Camp Verdugo Oaks in Castaic, CA, hosted the 2009 Griffin Dyeworks Fiber Retreat. From our previous blog, you caught some glimpses of wonderful activities we as a family engaged in. One of them, an ancient craft practiced throughout the world, was basket weaving!
In the hands of a masterful craftsperson, flat and round reeds of assorted widths and diameters and seagrasses are trasnformed into works of functional art. Basket weaver extraordinaire Therese Calhoun (stylish ripped jeans below) taught a group of eager students how to make two types of baskets, the Irish Potato Basket, and the Egg Basket. Therese explained to us that basket weaving is the one craft that cannot be accomplished by automation and is largely still only accomplished by human hands.
Here, Therese is showing the first part of the Egg Basket, beginning with two flat hoops set perpendicularly, intersecting at the middle.
Daddy and Ricky both created an Egg Basket. Sitting side by side on a worn rug, they shared clippers, and some valuable father-and-son time.
When the hoops were in place, which would become the rim and handle of the basket, the next step was to create the "God's eye." Using a flat 1/4 inch reed, which has been soaking in water to maintain its workabilty, a criss-crossing pattern is made at the junction of the two hoops.
Next, round reeds with a diameter of about 3/8" were cut to desired lengths to create the cradle of the basket. The ends of these "ribs" were inserted into the God's eye, and one can see the form of the basket taking shape.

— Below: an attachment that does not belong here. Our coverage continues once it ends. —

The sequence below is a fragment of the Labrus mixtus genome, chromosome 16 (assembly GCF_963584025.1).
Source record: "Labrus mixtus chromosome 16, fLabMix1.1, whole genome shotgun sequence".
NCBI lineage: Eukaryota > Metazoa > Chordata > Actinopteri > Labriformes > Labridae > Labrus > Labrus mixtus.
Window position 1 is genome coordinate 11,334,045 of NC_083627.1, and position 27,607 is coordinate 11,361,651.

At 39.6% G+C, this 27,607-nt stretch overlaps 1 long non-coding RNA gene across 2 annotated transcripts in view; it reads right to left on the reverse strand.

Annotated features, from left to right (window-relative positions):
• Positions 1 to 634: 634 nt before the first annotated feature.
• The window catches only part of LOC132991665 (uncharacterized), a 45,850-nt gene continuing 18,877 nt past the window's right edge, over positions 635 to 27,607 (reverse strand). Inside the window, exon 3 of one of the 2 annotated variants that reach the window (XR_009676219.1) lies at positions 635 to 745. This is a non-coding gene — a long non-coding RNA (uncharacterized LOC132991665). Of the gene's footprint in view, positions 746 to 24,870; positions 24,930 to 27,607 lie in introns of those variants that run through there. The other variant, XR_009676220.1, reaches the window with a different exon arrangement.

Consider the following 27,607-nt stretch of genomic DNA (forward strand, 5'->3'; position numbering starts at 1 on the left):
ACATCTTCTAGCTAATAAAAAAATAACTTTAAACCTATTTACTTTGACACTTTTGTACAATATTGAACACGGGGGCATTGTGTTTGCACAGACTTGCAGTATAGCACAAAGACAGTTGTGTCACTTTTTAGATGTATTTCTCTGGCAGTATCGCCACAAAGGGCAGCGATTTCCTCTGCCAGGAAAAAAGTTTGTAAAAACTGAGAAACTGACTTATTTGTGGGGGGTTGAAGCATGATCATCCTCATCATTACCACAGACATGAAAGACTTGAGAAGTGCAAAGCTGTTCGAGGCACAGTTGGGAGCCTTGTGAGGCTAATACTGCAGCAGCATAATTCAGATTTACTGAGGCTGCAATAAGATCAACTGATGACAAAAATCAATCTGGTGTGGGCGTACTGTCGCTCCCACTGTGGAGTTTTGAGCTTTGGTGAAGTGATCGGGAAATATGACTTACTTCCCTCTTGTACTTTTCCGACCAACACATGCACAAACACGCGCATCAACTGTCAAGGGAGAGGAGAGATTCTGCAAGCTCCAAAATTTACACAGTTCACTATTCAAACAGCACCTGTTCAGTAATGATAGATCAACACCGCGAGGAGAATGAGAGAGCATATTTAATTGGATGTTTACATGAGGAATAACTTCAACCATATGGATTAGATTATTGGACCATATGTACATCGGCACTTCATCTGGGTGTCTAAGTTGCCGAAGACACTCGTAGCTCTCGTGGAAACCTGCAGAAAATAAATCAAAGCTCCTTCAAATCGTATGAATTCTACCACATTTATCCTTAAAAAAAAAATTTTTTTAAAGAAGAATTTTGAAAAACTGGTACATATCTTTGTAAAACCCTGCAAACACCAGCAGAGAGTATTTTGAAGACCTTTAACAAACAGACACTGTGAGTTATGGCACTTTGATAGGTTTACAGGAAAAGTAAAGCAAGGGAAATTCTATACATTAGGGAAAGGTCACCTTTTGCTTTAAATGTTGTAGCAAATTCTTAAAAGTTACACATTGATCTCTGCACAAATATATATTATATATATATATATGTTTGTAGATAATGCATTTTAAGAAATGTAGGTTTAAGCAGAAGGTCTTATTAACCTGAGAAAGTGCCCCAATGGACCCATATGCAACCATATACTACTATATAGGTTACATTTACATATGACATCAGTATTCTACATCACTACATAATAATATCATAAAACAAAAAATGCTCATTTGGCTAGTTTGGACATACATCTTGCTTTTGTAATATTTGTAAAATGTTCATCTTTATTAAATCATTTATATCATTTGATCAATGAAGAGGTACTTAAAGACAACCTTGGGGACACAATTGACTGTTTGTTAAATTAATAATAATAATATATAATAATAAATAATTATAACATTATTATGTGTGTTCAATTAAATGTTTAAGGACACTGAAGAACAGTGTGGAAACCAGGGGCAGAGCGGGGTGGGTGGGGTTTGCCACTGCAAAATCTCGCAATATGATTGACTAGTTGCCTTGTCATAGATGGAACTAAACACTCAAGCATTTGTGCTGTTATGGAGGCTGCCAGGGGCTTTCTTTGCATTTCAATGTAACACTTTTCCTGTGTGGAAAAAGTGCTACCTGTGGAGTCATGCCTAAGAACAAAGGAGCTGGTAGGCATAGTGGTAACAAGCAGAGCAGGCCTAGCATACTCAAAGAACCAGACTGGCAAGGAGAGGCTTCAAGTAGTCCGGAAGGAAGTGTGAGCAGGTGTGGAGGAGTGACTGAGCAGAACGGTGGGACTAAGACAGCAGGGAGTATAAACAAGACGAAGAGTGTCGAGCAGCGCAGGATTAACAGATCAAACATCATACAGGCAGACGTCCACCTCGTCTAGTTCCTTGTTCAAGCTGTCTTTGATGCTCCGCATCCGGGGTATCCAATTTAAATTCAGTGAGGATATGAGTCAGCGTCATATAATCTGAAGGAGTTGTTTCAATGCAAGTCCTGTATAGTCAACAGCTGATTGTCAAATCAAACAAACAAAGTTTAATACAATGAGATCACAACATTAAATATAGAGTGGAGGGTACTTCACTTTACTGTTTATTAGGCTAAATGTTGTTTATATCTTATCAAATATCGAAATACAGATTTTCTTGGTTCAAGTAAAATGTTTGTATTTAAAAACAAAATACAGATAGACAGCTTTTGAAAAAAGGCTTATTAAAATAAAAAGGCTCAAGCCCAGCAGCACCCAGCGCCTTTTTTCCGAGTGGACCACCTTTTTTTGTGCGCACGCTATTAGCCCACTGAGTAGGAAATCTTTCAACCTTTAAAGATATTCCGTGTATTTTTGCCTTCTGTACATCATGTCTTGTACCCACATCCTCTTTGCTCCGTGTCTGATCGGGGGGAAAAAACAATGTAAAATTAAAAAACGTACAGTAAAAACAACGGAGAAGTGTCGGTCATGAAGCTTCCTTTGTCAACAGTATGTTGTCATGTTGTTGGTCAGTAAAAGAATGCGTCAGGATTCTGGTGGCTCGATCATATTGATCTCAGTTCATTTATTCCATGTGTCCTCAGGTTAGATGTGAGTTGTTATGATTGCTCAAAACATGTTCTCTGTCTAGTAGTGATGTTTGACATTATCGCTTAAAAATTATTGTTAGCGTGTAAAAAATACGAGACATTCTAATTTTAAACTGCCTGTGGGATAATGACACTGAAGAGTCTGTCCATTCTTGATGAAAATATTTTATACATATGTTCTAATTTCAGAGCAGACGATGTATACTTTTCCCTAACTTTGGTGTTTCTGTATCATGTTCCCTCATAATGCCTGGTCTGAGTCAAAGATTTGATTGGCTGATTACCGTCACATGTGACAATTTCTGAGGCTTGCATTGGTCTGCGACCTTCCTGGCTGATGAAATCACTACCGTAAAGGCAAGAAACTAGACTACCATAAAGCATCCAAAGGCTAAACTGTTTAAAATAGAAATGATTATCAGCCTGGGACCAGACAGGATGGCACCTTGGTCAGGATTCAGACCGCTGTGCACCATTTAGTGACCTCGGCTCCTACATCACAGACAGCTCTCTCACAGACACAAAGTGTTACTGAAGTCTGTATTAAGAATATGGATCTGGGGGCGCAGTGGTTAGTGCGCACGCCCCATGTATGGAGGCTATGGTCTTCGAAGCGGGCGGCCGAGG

Then, the weaving begins! Round reeds of various diameters are saturated in water. The longer they sit in water the better, as they can split or crack easily as they are woven. Lengths between 5 feet and 7 feet were used and woven into the ribs, with the ends tucked into the weaving. Additional ribs are added to maintain a tight weave, and to give it structural strength. This part of the project took time and patience. Each length of reed must be worked quickly as it dries fast. It also sucks moisture from the hands. Last year, one of the students took her basket to the camp pool, reeds and all, to keep them wet as she wove in her bathing suit!
Daddy, determined to finish his basket, had stayed up until 1 AM Sunday early morning. The camp was tranquil, the crafters were all asleep, and with a mountain lion possibly lurking at the edge of the shadows, Daddy wove in the dim light of a lamp. He wondered if a mountain lion shared the same curiosity as domestic cats with a ball of yarn, because from far away, the coiled reeds and the ends of the reeds, flailing in the air as he wove, looked awfully enticing!
That Sunday morning, after breakfast, Daddy completed his basket with seagrass wrapped around the handle. Ricky had just a bit more to do with his basket, and Therese suggested some interesting alternatives to use for weaving such as strips of denim and fibers.
All in all, the basket weaving was a wonderful class. Certainly, it is a craft that is timeless, and its true artisans like Therese will continue to create beautiful works. Daddy and Ricky are proud of their creations, and will always remember the time spent together weaving baskets.